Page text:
Riner only sees gold
French judo star Teddy Riner is still chasing the medal that matters most as he goes for gold in 2012.
Last Updated: 11/04/12 12:26pm
Even with five world titles to his name, French judo star Teddy Riner is still chasing the medal that matters most.
His chance will come again at the London Olympics, where the 2.08 meter (6-foot-8), 140 kilogram (310 pound) heavyweight hopes to turn his bronze from 2008 into gold in 2012.
Riner, who has also won two European titles and is ranked No. 1 in the world, said: "It is the only medal I want. I've been preparing for this for four years."
Riner is only 22 years old, but he has already been called a legend in the Japanese martial art. Ahead of the Olympics, he's just trying to stay at the top of his game.
"I'm just working on little details now, like being a bit faster and perfecting my grips," Riner added. "It's too late to start anything completely new."
Judo, the art of throwing your opponent on their back, depends heavily on getting the right grip. Flipping an opponent can happen within seconds of securing the correct grip and automatically wins the match by ippon, judo's equivalent of a knockout.
Many say that Riner is the man to beat this year.
Fergus Dullaghan, the 2012 Commonwealth Judo silver medallist said: "Teddy is absolutely the best judoka who's currently active. He moves like a cat."
Heavyweight judo fighters are not usually known for their agility, but Riner's explosive speed often allows him to secure a dominant grip on his opponents' jackets.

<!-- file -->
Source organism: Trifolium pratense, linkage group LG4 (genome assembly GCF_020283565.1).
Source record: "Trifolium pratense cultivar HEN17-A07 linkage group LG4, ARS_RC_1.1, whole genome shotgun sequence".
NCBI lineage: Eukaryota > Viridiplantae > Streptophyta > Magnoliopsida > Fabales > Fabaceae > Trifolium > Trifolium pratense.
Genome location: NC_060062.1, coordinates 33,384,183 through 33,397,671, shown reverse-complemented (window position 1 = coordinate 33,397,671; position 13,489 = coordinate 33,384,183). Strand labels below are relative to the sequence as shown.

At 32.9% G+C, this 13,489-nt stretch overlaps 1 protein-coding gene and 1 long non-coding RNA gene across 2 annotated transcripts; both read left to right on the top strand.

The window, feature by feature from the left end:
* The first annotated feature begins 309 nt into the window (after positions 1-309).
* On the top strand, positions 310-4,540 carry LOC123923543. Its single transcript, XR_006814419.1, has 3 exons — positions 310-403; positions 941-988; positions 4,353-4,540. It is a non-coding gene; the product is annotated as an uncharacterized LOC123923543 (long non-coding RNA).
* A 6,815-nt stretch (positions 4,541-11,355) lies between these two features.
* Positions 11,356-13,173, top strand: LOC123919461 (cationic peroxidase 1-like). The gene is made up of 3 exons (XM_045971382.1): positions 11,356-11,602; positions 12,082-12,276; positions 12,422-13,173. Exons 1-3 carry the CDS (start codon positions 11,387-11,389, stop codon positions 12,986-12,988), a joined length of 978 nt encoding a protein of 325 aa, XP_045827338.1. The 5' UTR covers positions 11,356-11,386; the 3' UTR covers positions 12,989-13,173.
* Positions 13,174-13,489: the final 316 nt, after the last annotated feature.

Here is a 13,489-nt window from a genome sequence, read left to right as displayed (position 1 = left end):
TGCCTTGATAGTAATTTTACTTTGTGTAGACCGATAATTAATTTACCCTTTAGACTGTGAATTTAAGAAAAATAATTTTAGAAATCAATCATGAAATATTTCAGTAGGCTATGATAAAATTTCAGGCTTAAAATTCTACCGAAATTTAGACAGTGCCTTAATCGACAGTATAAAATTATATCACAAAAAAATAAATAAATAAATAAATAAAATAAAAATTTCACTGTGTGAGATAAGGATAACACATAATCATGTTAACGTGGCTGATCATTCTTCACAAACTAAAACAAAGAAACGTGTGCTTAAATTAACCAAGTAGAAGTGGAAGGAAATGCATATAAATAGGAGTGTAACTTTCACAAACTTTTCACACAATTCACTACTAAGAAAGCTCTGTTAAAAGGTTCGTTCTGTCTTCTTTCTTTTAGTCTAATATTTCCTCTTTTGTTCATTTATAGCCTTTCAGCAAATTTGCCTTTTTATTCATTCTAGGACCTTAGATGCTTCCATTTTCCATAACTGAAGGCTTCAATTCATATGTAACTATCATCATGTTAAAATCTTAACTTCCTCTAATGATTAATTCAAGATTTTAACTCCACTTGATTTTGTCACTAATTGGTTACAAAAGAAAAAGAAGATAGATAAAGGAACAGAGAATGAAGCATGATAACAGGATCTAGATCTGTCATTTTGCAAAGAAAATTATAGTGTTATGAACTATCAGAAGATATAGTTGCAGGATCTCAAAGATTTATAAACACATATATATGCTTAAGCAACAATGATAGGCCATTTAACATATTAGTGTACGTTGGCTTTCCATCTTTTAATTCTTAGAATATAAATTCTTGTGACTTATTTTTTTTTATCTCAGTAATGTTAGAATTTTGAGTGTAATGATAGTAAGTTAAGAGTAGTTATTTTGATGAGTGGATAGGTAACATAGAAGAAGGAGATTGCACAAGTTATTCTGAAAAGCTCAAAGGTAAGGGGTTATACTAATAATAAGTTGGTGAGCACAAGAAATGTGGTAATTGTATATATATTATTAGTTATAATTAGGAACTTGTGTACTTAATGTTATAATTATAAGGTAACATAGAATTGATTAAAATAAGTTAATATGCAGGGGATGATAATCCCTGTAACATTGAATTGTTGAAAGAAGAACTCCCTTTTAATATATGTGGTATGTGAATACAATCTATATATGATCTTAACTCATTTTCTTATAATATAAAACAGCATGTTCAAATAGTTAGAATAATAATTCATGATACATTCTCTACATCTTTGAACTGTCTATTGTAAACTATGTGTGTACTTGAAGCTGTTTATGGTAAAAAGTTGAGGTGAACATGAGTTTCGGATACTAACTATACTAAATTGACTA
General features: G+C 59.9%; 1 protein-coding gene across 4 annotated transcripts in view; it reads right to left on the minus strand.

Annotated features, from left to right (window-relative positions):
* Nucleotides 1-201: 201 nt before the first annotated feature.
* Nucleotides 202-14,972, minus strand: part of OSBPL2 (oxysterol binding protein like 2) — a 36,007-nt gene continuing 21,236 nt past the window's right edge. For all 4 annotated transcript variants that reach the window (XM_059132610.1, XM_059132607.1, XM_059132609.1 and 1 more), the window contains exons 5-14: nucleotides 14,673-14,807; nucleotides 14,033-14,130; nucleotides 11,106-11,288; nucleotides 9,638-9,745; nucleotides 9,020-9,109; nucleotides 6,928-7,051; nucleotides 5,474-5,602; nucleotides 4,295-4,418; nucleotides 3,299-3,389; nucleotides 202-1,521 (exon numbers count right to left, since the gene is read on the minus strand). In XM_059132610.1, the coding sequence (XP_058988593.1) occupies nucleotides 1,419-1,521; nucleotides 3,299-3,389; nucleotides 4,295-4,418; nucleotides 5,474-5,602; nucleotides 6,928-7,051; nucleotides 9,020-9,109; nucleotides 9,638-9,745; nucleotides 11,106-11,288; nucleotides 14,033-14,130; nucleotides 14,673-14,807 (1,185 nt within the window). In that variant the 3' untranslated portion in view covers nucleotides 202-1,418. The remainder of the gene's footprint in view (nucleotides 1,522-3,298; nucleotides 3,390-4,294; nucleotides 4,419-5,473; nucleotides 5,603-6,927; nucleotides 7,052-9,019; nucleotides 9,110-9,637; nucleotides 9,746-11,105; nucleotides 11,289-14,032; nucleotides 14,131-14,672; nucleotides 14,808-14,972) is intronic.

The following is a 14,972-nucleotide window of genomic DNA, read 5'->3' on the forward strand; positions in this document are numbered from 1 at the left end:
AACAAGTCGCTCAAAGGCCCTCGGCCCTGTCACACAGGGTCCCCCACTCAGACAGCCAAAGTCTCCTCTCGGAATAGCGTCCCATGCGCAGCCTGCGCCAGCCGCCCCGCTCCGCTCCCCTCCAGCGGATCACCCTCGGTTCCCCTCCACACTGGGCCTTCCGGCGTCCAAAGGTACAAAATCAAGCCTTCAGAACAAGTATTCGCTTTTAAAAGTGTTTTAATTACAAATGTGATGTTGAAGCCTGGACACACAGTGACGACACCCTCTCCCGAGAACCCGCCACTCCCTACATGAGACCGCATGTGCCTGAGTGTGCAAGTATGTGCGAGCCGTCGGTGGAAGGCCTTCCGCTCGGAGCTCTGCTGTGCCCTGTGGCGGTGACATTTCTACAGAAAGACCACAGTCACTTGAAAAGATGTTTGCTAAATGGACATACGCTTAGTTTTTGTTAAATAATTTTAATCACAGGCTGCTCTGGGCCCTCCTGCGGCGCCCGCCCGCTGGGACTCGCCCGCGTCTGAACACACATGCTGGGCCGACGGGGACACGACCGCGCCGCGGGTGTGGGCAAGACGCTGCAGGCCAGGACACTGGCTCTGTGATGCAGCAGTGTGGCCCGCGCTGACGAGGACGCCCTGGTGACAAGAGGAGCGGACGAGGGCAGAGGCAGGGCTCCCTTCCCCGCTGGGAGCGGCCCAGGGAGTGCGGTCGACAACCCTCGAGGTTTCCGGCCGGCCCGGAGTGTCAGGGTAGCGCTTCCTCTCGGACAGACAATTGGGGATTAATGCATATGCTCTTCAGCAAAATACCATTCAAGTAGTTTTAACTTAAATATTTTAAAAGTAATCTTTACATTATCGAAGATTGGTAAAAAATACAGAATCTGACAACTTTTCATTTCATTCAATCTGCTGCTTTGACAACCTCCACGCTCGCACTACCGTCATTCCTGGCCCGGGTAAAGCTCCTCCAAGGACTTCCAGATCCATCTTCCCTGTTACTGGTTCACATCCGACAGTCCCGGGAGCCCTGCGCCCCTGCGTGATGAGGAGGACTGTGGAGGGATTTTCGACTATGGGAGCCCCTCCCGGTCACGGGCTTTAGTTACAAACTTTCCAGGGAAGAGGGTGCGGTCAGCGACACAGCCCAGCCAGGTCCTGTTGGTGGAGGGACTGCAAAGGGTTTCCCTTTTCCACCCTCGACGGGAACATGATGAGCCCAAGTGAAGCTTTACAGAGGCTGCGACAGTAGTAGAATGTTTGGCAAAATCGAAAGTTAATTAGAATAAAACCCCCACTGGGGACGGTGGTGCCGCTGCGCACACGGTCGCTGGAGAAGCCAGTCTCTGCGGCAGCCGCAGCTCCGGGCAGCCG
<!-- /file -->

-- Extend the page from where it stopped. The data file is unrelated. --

Riner credits much of his success to his psychological approach.
"I never drop my eyes," he said. "That's the first victory you have on the mat and if you want to win, you can't drop your eyes."
Dropping weight could be a problem, however. Although Riner is a heavyweight, he went on a diet last year to improve his speed. He may need to lose more to be in top shape for the Olympics.
"I had to change my training and then cut out soda, fast food and crepes with Nutella," said Riner, who was born in Guadeloupe but now is a student in Paris. "It was terrible."
Riner must also overcome the stigma of an incident at the 2010 World Championships in Tokyo.
After losing to Japanese fighter Daiki Kamikaw, Riner was in tears on the mat and refused to bow or shake Kamikawa's hand- a major violation of judo etiquette.
"I was robbed," said Riner, who was criticized by International Federation of Judo President Marius Vizer for not showing his opponent adequate respect and setting a bad example for the martial art.
But with only about three months to go before the London Olympics, Riner said he does indeed respect his competition. That attitude may come from lessons he learned as a child.
Years ago, facing his older but physically smaller brother Moise when they were boys, Riner would get thrown almost immediately.
That didn't last long.
"It would be impossible to beat him at judo today," Moise Riner said. "Maybe at Playstation."